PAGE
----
Northern Fudge

A classic bank run in Britain.

The latest casualty of the global credit crisis is a middle-sized British mortgage bank, Northern Rock – which until last week had almost 20% of the new mortgage market in the UK. It financed its aggressive expansion by borrowing from the money markets and securitising its loans. The credit windows of other banks have suddenly shut in its face, though its loan book is sound according to the regulators. Northern Rock has had to go to the Bank of England as lender of last resort. The Bank’s line of credit is at a penal rate, so Northern Rock will have to quit the market for new mortgages, its share price has collapsed and it’s up for sale.

It’s more or less irrelevant to the failure, but Northern Rock has been the object of a classic run by retail depositors. Classic, but very unusual in recent times. The last retail bank failures in Britain were in 1973-74, and the secondary banks in question – such as Slater Walker – were niche players that were obviously riskier than the High Street ones. But Northern Rock is a High Street bank, and the run has meant highly visible queues of depositors trying to withdraw their money.

Any lessons of general application?

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Just kidding!

I was, when I said that if Americans wanted to buy toxic toys from China that was their right as consumers. But Erin Burnett of CNBC said the same thing with a straight face: if China is going to make toys without lead in them, that means prices at Wal-Mart will go up, so we should be careful what we wish for.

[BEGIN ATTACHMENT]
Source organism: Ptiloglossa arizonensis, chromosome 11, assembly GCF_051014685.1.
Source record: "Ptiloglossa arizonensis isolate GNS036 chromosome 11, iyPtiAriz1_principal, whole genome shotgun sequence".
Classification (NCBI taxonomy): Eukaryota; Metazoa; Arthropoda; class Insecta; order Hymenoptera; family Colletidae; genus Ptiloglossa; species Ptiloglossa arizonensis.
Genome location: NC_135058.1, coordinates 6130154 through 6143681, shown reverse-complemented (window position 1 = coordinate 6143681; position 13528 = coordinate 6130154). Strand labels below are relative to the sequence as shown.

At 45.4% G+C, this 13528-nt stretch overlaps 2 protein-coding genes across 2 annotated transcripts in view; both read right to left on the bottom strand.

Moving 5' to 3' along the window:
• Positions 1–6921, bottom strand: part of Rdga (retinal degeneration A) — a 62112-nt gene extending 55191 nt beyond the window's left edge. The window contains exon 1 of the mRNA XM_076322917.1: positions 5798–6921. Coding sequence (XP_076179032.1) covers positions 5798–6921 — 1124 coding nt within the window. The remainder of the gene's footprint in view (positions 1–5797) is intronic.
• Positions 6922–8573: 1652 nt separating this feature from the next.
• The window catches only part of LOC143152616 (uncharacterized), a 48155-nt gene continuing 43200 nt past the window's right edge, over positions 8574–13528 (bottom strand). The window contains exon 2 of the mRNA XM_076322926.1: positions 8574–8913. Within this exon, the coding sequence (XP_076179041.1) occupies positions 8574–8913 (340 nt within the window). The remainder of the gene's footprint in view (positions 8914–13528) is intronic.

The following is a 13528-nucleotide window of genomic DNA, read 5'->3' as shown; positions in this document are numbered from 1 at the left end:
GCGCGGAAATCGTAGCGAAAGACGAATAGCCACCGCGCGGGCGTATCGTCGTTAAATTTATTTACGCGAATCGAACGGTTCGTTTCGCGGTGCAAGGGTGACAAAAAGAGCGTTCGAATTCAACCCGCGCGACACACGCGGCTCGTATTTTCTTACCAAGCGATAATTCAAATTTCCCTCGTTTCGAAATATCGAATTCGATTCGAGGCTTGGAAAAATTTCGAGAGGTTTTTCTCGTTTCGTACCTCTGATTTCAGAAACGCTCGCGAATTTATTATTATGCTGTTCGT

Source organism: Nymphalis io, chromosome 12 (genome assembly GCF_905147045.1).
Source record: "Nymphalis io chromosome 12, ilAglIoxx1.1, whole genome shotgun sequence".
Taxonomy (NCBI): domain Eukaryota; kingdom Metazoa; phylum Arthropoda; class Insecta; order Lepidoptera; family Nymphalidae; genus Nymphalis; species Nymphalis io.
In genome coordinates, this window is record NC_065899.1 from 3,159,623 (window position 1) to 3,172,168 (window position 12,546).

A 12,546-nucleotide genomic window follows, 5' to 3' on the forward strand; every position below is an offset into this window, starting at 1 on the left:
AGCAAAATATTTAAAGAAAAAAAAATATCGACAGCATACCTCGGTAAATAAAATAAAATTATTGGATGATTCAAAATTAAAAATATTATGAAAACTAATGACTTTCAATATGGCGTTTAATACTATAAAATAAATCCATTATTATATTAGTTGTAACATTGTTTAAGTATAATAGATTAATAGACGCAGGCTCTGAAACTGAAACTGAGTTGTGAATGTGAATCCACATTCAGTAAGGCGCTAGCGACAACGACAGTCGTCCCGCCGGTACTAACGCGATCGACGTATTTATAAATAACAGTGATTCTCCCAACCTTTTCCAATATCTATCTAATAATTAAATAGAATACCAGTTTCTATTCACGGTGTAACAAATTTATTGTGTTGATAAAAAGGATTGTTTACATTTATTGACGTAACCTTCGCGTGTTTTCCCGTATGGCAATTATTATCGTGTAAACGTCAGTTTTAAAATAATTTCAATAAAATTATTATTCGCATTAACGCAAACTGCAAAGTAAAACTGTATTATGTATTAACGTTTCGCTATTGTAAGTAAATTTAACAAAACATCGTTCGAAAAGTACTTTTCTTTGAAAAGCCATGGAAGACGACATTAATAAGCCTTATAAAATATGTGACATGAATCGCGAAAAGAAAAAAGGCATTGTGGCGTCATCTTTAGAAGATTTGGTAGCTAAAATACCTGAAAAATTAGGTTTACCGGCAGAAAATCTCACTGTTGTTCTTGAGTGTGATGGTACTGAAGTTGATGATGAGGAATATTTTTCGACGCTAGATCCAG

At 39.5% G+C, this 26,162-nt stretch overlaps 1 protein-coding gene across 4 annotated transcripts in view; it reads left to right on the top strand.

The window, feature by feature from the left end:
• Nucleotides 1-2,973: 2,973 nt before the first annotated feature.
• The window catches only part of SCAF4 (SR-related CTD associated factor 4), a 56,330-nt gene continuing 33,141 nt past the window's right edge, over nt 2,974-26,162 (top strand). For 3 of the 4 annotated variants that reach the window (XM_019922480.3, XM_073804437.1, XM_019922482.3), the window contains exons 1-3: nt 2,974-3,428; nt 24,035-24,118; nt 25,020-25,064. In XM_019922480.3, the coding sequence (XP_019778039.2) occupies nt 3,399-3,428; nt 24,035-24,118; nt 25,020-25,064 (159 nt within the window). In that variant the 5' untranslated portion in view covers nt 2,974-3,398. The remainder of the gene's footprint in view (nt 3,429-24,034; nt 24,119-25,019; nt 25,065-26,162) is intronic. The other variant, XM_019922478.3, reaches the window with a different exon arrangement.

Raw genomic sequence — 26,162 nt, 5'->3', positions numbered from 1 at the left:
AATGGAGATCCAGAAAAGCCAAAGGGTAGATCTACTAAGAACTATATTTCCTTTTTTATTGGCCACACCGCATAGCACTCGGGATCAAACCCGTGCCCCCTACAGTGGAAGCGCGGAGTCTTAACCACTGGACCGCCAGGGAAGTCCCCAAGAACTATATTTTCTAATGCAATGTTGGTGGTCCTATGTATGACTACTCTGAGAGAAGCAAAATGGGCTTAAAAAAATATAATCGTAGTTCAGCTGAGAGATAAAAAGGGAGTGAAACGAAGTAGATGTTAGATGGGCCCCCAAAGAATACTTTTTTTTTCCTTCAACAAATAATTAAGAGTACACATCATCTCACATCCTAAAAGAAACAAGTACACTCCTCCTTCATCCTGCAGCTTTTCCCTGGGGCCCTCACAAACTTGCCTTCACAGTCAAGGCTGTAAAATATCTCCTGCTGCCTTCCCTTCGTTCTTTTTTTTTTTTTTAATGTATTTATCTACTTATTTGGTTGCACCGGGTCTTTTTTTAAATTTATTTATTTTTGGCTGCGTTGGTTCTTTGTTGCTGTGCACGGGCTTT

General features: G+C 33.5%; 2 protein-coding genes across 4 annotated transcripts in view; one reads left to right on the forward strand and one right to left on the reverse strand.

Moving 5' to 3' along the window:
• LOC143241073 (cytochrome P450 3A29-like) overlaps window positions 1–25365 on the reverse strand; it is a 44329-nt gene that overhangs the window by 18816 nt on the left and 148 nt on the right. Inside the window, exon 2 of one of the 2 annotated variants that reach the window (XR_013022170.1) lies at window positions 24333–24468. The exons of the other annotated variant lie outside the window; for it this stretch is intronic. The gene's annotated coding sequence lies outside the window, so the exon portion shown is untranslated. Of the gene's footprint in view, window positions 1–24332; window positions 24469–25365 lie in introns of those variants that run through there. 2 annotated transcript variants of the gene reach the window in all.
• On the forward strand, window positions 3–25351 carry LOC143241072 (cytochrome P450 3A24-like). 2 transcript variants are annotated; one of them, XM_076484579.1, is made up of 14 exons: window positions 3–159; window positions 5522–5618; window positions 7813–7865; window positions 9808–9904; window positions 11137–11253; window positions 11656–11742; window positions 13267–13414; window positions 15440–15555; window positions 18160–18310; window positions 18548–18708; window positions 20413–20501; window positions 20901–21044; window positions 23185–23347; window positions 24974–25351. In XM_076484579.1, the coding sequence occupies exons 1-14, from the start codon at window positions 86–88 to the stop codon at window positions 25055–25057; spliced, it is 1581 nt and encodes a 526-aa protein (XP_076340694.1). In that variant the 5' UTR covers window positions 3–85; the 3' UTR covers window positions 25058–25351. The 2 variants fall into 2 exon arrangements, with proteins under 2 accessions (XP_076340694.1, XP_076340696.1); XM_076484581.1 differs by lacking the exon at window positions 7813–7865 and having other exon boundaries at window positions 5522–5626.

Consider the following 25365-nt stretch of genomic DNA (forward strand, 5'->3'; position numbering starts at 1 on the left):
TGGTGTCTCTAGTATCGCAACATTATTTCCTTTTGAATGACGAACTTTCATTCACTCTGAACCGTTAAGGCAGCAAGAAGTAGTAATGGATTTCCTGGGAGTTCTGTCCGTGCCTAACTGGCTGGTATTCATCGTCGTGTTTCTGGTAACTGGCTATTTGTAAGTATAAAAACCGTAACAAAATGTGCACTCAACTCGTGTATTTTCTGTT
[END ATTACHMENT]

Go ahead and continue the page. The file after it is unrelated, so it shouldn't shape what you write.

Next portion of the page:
Of course, I was snarking (at libertarian idiocy) when I wrote in this space a week ago:

Shouldn’t the Chinese government be praised for freeing pet-food and children’s-toy entrepreneurs from the deadening hand of regulation? How do we know that the buyers of those products weren’t making perfectly sensible decisions to accept somewhat higher risk of poisoning their pets or kids in return for somewhat lower prices?

But apparently Erin Burnett of CNBC was perfectly serious when she told Chris Matthews (about 2:40 on the clip):

People should be careful what they wish for … if China … is to start making, say, toys that don’t have lead in them, or food that isn’t poisonous, their costs of production are going to go up. And that means prices at Walmart, here in the United States, are going to go up too. So, I would say China is our greatest friend right now. They’re keeping prices low.

Words fail.

h/t: Hunter at Daily Kos, via Ezra Klein.

(And yes, this is the same clip where Matthews acts out the part of a dirty old man. Of course, there’s no excuse for that sort of sexist behavior, and I hope Burnett sues. Still, if this clip is any sample, leering at Burnett is certainly more rewarding than listening to her.)

The future of failed communities

A conversation on a bloggers’ listserve and with a visiting colleague raises a generic policy question we should have much more debate about, and in public. It comes in two distinct sizes that may have different answers.

“What should be done about places that have lost their economic reason to be populated?”


“Is there a humane way government can help obsolete regions to grow small gracefully?”